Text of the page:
Senate Gives Approval to Bill That Protects New York's Water Resources
State Senator Hugh T. Farley (r, C, I - Schenectady) announced that he and his colleagues in the New York State Senate passed a bill on June 16th protecting New York’s environmental and economic future by improving management of water supplies and preventing over-consumption by large-scale users. The bill (S.3798) ensures that water supplies will be protected to meet the needs of New York’s residents, industry, agriculture and environment now and into the future.
New York State is fortunate to have plentiful water resources. The preservation and protection of these resources is vital to New York's residents and businesses, who rely on these resources for drinking water supplies, and to support agriculture, manufacturing and other industries and recreation in the state. Aquatic and terrestrial plants and animals are also dependent on these critical resources to maintain healthy populations and it is critical to protect water supplies to meet New York’ long-term needs.
Currently, the state’s authority to protect water withdrawals is largely limited to public water supplies to ensure adequate quantities of potable water. As a result, consumptive uses of water for agricultural, commercial, and industrial purposes remain largely unregulated by the state.
The bill enables the state Department of Environmental Conservation (DEC) to implement a permitting program for all water withdrawal systems with a capacity equal to or greater than 100,000 gallons per day. Applicable large-scale consumers could continue to obtain the water they need in a way that is protective of the overall quantity and quality of the water supply. The measure also relieves a regulatory burden for municipalities and some industry by removing the current permit issued for smaller water withdrawals. This focuses state monitoring on the water withdrawal projects that are most likely to have a significant impact on the state’s water resources.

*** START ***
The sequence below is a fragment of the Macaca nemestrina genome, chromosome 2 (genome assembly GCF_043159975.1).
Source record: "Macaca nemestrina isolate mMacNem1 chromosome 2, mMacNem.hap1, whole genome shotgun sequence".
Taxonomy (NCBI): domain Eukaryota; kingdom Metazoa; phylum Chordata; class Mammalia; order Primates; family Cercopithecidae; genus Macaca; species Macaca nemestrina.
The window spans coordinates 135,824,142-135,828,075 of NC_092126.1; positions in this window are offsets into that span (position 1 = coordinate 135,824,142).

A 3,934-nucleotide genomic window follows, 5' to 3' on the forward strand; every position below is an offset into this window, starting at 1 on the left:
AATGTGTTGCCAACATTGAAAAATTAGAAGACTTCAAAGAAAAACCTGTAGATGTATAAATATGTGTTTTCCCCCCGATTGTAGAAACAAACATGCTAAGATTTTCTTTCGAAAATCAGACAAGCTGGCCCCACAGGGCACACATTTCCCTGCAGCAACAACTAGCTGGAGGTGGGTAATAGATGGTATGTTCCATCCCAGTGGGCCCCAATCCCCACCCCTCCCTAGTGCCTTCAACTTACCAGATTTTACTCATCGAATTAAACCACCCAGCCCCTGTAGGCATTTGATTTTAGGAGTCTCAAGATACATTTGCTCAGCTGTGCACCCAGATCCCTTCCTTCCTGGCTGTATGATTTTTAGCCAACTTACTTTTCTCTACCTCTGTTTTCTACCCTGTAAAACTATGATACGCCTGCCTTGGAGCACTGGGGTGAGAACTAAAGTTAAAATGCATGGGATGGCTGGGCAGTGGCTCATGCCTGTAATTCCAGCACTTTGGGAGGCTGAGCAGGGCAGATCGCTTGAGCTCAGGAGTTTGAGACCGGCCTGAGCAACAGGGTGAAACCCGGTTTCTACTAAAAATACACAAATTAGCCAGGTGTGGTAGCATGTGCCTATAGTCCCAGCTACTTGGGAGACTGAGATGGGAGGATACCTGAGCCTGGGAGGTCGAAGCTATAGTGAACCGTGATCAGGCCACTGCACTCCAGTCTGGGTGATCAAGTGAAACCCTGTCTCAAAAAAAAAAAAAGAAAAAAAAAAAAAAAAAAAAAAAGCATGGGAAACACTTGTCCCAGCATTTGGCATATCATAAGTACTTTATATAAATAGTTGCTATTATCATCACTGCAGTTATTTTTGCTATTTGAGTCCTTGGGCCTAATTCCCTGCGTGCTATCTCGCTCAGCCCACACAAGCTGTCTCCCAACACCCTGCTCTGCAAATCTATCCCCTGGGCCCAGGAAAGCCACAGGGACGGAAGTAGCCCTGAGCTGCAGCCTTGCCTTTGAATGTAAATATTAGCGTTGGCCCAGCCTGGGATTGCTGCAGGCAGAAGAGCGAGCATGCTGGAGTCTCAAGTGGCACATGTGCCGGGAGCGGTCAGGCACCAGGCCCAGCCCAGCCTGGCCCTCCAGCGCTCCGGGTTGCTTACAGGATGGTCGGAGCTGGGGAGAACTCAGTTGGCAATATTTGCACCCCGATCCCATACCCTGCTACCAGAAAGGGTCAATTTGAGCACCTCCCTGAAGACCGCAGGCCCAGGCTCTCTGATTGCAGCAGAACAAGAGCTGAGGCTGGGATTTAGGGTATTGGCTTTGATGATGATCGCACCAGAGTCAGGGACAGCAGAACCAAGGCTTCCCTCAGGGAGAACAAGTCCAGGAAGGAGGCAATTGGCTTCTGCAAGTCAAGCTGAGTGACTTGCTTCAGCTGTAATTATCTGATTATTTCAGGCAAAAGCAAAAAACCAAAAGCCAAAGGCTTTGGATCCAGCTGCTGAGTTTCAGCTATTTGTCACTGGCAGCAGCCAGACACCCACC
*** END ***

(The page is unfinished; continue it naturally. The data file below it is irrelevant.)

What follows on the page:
Connecticut, New Jersey, Rhode Island, and Massachusetts all have programs that regulate industrial, commercial and agricultural water withdrawals. In addition, the adoption of this legislation would implement key provisions of the Great Lakes-St. Lawrence River Basin Water Resources Compact, of which New York is a member. The Great Lakes basin, which comprises 50 percent of New York by area, contains freshwater resources that are under ongoing development pressure and increasing water supply demand.
The bill will be sent to the Governor.